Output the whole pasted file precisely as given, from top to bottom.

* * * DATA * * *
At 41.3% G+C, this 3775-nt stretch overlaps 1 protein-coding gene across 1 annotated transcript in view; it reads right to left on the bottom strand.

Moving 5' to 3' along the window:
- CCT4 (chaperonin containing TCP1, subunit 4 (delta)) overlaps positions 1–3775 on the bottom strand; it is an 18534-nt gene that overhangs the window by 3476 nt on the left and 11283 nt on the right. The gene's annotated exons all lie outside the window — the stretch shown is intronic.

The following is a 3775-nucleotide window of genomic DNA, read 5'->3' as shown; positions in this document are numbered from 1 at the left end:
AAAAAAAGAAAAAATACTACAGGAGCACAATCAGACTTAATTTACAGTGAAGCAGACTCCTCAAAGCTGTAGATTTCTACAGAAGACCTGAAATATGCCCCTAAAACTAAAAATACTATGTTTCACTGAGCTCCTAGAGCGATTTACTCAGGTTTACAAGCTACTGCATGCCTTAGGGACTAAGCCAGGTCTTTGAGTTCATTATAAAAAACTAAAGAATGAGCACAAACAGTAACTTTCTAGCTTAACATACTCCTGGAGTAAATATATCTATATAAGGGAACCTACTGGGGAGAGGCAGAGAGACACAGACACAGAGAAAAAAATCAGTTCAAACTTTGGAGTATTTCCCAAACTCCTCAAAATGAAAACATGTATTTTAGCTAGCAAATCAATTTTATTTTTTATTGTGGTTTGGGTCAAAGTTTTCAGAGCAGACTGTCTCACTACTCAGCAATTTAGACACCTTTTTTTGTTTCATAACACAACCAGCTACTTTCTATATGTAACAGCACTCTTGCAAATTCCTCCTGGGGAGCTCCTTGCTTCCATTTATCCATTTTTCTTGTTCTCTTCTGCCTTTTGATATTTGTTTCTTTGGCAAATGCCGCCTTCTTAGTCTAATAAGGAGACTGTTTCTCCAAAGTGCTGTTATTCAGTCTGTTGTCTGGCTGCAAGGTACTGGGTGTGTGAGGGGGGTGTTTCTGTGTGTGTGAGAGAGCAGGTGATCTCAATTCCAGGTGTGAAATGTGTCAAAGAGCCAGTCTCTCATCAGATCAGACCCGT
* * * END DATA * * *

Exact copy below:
At 41.3% G+C, this 3775-nt stretch overlaps 1 protein-coding gene across 1 annotated transcript in view; it reads right to left on the bottom strand.

Moving 5' to 3' along the window:
- CCT4 (chaperonin containing TCP1, subunit 4 (delta)) overlaps positions 1–3775 on the bottom strand; it is an 18534-nt gene that overhangs the window by 3476 nt on the left and 11283 nt on the right. The gene's annotated exons all lie outside the window — the stretch shown is intronic.

The following is a 3775-nucleotide window of genomic DNA, read 5'->3' as shown; positions in this document are numbered from 1 at the left end:
AAAAAAAGAAAAAATACTACAGGAGCACAATCAGACTTAATTTACAGTGAAGCAGACTCCTCAAAGCTGTAGATTTCTACAGAAGACCTGAAATATGCCCCTAAAACTAAAAATACTATGTTTCACTGAGCTCCTAGAGCGATTTACTCAGGTTTACAAGCTACTGCATGCCTTAGGGACTAAGCCAGGTCTTTGAGTTCATTATAAAAAACTAAAGAATGAGCACAAACAGTAACTTTCTAGCTTAACATACTCCTGGAGTAAATATATCTATATAAGGGAACCTACTGGGGAGAGGCAGAGAGACACAGACACAGAGAAAAAAATCAGTTCAAACTTTGGAGTATTTCCCAAACTCCTCAAAATGAAAACATGTATTTTAGCTAGCAAATCAATTTTATTTTTTATTGTGGTTTGGGTCAAAGTTTTCAGAGCAGACTGTCTCACTACTCAGCAATTTAGACACCTTTTTTTGTTTCATAACACAACCAGCTACTTTCTATATGTAACAGCACTCTTGCAAATTCCTCCTGGGGAGCTCCTTGCTTCCATTTATCCATTTTTCTTGTTCTCTTCTGCCTTTTGATATTTGTTTCTTTGGCAAATGCCGCCTTCTTAGTCTAATAAGGAGACTGTTTCTCCAAAGTGCTGTTATTCAGTCTGTTGTCTGGCTGCAAGGTACTGGGTGTGTGAGGGGGGTGTTTCTGTGTGTGTGAGAGAGCAGGTGATCTCAATTCCAGGTGTGAAATGTGTCAAAGAGCCAGTCTCTCATCAGATCAGACCCGT